Before I met my husband, my concept of camping was a hotel without room service. But love does strange things to you, and when my husband proposed a camping trip that would take us cross-country on his motorcycle from Washington D.C. to Washington State, it sounded like the adventure of a lifetime and I jumped at the chance. I was convinced I could manage without room service…for a few weeks.
It was a sunny summer day when we took off, our tent and sleeping bags rolled up and strapped down on the back of the bike, and our gear stored into our saddlebags, mine bulging like an over-stuffed sausage. After passing through the West Virginia mountains, we crossed into Kentucky where we stopped for our first night of camping in a state park.
Motels and hotels are places where you scurry to your private cubicle, double-lock the door, and create an inner world out of the belongings you’ve carried inside. Camping on a motorcycle requires that you lay out on the ground all your possessions for the world to see, then build your own space out of something akin to modern-day Tinkertoys and stretchy synthetic fabric. If you want privacy, it comes either in the form of the privy, which always feels like it’s in the next county, or your tent, where it comes at the expense of never being able to stand up straight.
Mid-week, there weren’t many other campers to case our possessions, and it was surprising to me that the majority of them were bikers like us. Most were couples, but there was one solo traveler who caught my attention setting up his camp a half dozen sites away. Even from a distance, I could tell he had a striking resemblance to Sasquatch. He was huge. His body had the massiveness of a defensive football player and made his motorcycle looked like a kiddy bike. He was dressed in black, wore a dark red bandana on his head and cowboy boots that must have been size 15. Every stereotype my brain had collected from movies and books about bikers passed through my mind, as well as everything my mother had taught me about steering clear of strange men. Even at a safe distance, he was intimidating, and though I couldn’t see his face, I was certain he looked mean.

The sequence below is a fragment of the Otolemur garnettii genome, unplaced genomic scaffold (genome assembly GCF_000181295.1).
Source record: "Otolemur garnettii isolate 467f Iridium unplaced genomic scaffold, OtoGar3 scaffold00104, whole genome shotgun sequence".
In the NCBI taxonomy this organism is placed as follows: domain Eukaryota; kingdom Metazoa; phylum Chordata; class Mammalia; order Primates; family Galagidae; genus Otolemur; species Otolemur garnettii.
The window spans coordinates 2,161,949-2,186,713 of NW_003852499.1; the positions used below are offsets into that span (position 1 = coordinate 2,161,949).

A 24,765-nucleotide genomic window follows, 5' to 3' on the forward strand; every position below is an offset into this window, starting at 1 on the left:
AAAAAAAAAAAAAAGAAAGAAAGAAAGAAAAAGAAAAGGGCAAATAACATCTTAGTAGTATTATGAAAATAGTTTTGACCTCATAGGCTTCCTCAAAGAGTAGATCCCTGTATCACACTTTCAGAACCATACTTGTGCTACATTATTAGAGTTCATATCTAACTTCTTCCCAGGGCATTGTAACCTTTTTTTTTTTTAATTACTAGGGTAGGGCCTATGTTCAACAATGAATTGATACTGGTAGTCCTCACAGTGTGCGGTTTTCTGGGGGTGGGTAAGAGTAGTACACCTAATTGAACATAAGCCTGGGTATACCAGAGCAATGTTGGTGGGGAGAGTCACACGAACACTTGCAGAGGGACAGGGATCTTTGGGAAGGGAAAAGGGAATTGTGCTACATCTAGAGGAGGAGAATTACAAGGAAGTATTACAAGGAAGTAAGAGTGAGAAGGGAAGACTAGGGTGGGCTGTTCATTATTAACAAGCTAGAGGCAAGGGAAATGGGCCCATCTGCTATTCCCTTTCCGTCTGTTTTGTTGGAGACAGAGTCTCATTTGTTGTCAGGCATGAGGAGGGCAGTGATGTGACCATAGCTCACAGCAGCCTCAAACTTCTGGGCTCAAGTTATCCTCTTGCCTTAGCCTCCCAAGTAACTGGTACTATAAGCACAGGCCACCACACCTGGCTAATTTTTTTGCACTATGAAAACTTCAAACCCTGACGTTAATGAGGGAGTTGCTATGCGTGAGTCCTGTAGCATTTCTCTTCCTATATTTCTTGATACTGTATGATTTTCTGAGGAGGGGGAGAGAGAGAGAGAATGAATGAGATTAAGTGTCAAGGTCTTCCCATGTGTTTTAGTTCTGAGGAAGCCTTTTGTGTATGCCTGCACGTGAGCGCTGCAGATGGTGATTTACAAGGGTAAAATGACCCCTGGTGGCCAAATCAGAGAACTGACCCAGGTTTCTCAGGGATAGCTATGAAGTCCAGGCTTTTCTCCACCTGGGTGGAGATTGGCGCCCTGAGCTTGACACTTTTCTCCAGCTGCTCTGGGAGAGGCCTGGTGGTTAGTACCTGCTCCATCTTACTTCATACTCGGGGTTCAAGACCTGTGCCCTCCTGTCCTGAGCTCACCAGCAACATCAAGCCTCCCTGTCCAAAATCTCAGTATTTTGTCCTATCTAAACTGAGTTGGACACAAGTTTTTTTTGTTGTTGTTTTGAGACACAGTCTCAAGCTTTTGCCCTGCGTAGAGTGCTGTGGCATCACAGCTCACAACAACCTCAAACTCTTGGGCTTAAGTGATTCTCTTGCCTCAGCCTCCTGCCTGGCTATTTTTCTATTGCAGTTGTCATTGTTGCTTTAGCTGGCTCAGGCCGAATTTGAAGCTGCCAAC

So I focused on my husband and watched as he assembled our tent, then set about puffing up the air mattress and laying out our sleeping bag. It was obvious there was little I could do to help, as he’d done this so many times by himself. Sensitive to my growing feeling of ineptitude, he fished out a piece of squashed plastic with a spigot at one end and handed it to me.
“How about you get some water while I cover up the bike?” he said, and pointed down the road to a water pump in the center of the campground. My heart clutched when I spotted it– just beyond Sasquatch’s campsite, where he stood, fiddling with his bike. I knew I couldn’t argue that we didn’t need water, so I took the plastic water tank and headed down the road. Slowly.
In hotels and motels, you rarely make more than one-second eye contact or give more than a polite nod to the strangers you pass in the halls. That’s all I gave Sasquatch as I walked by. In that one second, I took in that he was not just large, he was burly. Thick muscles that looked like enthusiastic cumulus clouds bulged underneath a black T-shirt; his leather pants and boots were well-worn, antiqued by likely hundreds of thousands of miles of biking; sweat was what darkened his bandana: and his beard was raggedy. Clearly he had the potential of being an ax murderer. I picked up speed as I passed by and hurried to the pump.
Fortunately, I knew my way around spigots and it didn’t take long to fill up. My highest hopes were that he would ignore me as I did him on my way back and our paths would never cross again. I made certain the cap was screwed on tight, then turned to go back. A massive, black-covered, big-muscled body blocked my way. How could someone so huge possibly move so silently? He must have trained as a guerrilla. My Lord, could he be a terrorist?!
“Oops, I’m sorry!” I said, praying I hadn’t splashed him with errant water that could start a campground rumble. As much as I didn’t want to, I knew I had to make eye contact for it to appear a sincere apology.
I looked into the sweetest eyes I’d ever seen on a man. They were totally out of place on his scratchy-bearded, red-faced, sweaty bandana-covered head, the deepest blue I’d ever seen. I don’t think I’ve seen kinder eyes, even in a kitten.
“May I carry that for you, ma’am?” His voice had a low and sultry Southwestern twang, far more courteous than any I’d heard on the East Coast. There could only be one answer; I wasn’t about to argue with a man his size.
“Of course. Why, thank you!” I said. He gave me a silent nod, picked up the heavy tank as if it were a bucket of feathers, and we headed together down the road.
In the brief time we walked, I learned he was a man of few words and even shorter sentences. But by the end of our short walk, I would have been willing to stand up as a character witness to testify that this man could never be an ax murderer. Just as I was trying to figure out whether we had enough food to invite him to eat with us, we reached my site. He put the water bag on our table, gave a polite nod and left, just as my husband was emerging from the tent.
“Who’s that?” he asked.
I gave an affectionate look after the departing creature, lumbering along with a suspiciously prehistoric-looking gait.
“Him? Oh, that’s Sasquatch.”